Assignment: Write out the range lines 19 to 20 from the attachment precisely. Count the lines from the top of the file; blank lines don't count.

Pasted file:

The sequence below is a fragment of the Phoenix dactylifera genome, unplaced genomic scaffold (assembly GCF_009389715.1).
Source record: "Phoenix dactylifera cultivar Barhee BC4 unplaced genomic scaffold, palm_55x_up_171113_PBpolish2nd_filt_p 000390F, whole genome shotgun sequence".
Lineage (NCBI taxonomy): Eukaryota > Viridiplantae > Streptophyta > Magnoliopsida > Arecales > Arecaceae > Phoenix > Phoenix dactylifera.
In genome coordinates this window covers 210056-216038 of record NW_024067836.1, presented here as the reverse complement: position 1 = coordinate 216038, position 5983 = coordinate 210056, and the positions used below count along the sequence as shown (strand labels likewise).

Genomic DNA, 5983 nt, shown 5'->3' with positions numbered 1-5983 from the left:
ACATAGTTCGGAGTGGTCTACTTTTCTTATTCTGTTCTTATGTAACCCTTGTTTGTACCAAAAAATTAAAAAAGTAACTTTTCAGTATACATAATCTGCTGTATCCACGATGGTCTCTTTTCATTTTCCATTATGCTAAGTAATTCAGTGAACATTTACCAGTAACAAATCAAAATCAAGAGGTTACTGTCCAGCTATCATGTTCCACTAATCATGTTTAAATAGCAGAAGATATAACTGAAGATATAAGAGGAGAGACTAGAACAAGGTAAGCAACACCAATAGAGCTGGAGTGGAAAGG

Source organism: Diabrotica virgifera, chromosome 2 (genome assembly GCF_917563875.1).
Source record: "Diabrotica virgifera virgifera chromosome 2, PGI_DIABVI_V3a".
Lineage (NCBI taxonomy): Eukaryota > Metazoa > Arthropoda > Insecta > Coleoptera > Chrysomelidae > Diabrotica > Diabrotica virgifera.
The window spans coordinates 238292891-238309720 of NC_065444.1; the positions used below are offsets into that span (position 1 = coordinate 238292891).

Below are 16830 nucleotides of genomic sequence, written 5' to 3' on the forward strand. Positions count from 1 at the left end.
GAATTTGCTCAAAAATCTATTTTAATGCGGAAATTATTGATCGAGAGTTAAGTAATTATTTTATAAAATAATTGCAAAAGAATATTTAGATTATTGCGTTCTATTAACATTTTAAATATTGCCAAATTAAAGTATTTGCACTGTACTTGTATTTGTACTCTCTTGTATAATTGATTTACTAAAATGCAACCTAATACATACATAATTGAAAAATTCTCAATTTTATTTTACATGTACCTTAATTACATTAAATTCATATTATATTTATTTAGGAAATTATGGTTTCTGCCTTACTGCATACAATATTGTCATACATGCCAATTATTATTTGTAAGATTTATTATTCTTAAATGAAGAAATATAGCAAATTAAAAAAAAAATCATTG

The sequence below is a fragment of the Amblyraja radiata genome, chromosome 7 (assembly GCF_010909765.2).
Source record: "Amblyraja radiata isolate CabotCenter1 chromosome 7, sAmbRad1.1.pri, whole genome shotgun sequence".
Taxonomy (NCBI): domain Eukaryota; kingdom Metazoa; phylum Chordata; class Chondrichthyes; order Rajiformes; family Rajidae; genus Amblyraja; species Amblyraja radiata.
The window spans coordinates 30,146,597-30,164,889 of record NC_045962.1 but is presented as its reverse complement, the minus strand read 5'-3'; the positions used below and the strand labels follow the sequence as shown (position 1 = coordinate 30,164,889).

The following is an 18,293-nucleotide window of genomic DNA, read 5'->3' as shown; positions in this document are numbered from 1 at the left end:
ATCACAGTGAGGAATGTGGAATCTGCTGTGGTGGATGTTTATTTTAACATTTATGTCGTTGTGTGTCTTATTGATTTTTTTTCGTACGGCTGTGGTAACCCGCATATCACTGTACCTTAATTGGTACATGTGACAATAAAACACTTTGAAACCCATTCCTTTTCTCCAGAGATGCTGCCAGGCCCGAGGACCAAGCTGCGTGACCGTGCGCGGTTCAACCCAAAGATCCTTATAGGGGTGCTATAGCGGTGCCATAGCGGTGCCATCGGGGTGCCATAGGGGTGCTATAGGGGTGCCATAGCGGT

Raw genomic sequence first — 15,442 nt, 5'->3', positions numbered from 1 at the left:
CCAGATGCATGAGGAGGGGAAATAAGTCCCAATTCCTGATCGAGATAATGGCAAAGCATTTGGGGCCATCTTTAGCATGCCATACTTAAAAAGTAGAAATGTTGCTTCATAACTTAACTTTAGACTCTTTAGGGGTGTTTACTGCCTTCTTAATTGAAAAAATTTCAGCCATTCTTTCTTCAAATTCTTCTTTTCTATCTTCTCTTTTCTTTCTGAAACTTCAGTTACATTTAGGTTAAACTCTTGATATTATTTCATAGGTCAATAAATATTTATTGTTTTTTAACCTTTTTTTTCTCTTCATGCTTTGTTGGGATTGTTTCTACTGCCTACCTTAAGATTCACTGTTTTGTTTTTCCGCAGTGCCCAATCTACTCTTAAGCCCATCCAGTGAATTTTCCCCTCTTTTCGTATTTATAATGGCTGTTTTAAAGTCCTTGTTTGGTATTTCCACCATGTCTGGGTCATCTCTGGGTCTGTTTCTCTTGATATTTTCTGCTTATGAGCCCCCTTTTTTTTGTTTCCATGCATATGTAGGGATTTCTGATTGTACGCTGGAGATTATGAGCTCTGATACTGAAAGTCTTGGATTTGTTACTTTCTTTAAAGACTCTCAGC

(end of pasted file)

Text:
Raw genomic sequence first — 15,442 nt, 5'->3', positions numbered from 1 at the left:
CCAGATGCATGAGGAGGGGAAATAAGTCCCAATTCCTGATCGAGATAATGGCAAAGCATTTGGGGCCATCTTTAGCATGCCATACTTAAAAAGTAGAAATGTTGCTTCATAACTTAACTTTAGACTCTTTAGGGGTGTTTACTGCCTTCTTAATTGAAAAAATTTCAGCCATTCTTTCTTCAAATTCTTCTTTTCTATCTTCTCTTTTCTTTCTGAAACTTCAGTTACATTTAGGTTAAACTCTTGATATTATTTCATAGGTCAATAAATATTTATTGTTTTTTAACCTTTTTTTTCTCTTCATGCTTTGTTGGGATTGTTTCTACTGCCTACCTTAAGATTCACTGTTTTGTTTTTCCGCAGTGCCCAATCTACTCTTAAGCCCATCCAGTGAATTTTCCCCTCTTTTCGTATTTATAATGGCTGTTTTAAAGTCCTTGTTTGGTATTTCCACCATGTCTGGGTCATCTCTGGGTCTGTTTCTCTTGATATTTTCTGCTTATGAGCCCCCTTTTTTTTGTTTCCATGCATATGTAGGGATTTCTGATTGTACGCTGGAGATTATGAGCTCTGATACTGAAAGTCTTGGATTTGTTACTTTCTTTAAAGACTCTCAGC